WASHINGTON — Partisan politics have to stop, but it will take members of Congress shifting more toward the middle for it to happen.
That was the message from Rep. Stephen Fincher, R-Tenn., who told a group of about 200 people during the final day of the American Boating Congress on Wednesday that some of the extreme viewpoints were “not reality.”
“The Tea Party guys hate my guts because I’m ‘not conservative enough,’ which is ridiculous,” Fincher said. “I’ve been married 22 years. I don’t get everything I want at home. I’m certainly not going to get everything I want in Washington.”
The congressman was responding to an audience member’s question about what it will take for Congress to work together. The querier also said the federal government’s package of automatic spending cuts known as the sequester had “slammed our company.”
“What has happened is that the Democratic Party has shifted really far to the left and the Republicans have shifted really far to the right,” Fincher explained. “Now I’m in the middle. It’s unbelievable,” but that’s the climate in Washington today.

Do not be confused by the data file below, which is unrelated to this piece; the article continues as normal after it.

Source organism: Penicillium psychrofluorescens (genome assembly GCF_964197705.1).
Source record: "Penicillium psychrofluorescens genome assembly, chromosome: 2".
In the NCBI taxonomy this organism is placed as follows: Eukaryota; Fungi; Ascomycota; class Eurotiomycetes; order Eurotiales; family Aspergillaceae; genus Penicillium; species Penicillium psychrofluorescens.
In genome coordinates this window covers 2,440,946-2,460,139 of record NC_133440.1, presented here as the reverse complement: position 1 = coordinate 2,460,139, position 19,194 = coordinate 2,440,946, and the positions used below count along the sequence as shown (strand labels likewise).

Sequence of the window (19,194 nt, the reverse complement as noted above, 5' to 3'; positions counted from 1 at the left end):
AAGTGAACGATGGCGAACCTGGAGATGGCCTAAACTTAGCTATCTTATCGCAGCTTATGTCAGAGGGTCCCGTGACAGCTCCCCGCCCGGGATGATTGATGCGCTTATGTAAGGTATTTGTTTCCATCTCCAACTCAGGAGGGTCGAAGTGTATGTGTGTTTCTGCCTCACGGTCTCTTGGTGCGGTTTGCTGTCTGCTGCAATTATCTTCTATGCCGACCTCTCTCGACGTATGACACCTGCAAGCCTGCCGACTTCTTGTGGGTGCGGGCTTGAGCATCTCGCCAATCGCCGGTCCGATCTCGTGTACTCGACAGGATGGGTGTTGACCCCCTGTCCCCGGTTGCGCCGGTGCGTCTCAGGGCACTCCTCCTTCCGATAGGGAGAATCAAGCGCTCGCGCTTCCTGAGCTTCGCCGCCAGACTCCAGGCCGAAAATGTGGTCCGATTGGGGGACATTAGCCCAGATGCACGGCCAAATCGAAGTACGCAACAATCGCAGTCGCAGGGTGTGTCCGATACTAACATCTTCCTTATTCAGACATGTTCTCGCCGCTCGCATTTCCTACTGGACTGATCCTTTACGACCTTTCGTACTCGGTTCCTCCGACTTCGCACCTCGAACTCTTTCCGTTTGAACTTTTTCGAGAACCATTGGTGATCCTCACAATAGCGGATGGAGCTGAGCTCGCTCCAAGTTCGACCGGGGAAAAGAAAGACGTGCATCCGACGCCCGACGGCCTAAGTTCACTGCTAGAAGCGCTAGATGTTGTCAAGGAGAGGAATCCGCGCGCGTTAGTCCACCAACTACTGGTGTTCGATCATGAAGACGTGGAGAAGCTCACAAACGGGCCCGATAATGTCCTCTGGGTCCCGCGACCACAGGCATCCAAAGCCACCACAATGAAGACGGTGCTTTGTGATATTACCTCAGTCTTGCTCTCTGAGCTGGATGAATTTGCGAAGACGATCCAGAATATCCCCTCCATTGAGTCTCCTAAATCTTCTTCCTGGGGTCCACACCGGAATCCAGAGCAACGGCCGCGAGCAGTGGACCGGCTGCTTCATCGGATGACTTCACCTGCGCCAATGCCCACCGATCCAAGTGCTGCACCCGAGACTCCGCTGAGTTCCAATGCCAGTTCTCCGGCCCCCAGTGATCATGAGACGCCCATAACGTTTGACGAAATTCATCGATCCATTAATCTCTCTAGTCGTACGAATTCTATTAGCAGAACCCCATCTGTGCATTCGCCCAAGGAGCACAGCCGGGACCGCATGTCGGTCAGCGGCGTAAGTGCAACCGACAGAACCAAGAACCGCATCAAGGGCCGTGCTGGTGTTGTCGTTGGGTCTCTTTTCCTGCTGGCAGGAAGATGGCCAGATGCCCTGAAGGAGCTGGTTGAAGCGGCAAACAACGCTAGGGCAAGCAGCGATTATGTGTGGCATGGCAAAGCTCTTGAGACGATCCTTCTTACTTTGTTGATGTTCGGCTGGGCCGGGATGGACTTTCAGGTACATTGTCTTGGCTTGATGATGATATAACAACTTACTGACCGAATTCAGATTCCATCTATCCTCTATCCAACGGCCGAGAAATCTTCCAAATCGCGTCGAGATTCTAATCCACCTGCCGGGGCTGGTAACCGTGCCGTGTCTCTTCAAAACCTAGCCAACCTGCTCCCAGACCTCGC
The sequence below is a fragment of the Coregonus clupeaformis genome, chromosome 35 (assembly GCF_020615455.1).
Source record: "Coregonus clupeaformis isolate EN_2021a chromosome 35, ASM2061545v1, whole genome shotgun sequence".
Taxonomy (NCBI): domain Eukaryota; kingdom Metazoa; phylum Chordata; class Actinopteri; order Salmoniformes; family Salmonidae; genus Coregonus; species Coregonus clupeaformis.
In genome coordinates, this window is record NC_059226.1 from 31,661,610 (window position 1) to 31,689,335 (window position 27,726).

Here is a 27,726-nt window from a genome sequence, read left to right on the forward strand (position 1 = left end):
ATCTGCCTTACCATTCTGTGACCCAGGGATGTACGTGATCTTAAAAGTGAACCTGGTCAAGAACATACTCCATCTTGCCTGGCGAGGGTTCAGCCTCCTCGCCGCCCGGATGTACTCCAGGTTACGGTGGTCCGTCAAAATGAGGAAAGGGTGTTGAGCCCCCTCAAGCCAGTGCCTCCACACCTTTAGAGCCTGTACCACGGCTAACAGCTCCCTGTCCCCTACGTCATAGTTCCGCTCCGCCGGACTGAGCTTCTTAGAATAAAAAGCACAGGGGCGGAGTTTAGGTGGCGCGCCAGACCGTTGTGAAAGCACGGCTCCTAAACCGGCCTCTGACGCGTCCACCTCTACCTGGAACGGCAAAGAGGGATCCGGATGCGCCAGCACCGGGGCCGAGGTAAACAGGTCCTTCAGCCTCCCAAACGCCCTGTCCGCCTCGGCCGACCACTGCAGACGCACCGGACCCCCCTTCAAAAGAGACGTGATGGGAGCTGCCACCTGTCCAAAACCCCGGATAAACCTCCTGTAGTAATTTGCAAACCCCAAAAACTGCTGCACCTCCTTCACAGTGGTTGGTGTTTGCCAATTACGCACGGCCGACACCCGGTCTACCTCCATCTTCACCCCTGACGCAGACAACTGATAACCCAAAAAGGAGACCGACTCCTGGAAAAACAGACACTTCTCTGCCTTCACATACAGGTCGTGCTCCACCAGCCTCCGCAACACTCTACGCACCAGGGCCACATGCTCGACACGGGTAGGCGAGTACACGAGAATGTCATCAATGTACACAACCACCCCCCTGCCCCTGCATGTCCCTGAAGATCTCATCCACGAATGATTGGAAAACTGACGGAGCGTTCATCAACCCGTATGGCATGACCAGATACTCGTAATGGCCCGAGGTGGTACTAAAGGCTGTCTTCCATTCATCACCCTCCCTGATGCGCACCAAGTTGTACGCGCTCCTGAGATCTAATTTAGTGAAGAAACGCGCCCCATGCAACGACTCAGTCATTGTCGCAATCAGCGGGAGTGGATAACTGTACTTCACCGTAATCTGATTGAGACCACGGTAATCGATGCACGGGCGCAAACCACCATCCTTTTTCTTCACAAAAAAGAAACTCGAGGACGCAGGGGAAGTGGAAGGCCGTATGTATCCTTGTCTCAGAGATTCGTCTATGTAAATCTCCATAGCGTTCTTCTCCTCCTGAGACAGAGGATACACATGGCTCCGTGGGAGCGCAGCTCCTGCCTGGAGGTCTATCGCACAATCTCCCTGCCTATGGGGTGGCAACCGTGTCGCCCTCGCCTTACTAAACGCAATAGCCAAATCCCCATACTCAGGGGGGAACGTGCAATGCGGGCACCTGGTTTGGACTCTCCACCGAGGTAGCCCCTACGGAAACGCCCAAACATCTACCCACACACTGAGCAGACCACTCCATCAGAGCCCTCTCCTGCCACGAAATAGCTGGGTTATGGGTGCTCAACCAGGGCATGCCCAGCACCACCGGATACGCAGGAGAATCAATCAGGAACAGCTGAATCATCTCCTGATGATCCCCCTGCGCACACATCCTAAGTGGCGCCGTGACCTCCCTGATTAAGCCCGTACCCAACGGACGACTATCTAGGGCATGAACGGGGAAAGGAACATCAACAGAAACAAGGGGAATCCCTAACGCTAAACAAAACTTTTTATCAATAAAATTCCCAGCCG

“A lot of you probably watch Fox News — people like Sean Hannity, Rush Limbaugh,” Fincher said. “I love to listen to them, but I’m never going to be as conservative as Sean Hannity. It’s just not going to happen. It’s not reality.”
Fincher said that at the heart of that is that Congress works for the taxpayers, not the other way around.
“Sometimes in Washington some of my colleagues lose sight of that,” he said, which is why they sometimes forget they have to compromise to accomplish things.
Fincher, addressing a question about the Dodd-Frank Act, said that although his colleagues on the left had good intentions, the financial services reform law has led to a lack of funding for people who want to buy boats. (That point was later argued by Don Parkhurst, of SunTrust Bank, during a panel discussion.)
“Most of you were doing it right all of your life, and you’re being punished for no reason at all,” Fincher said.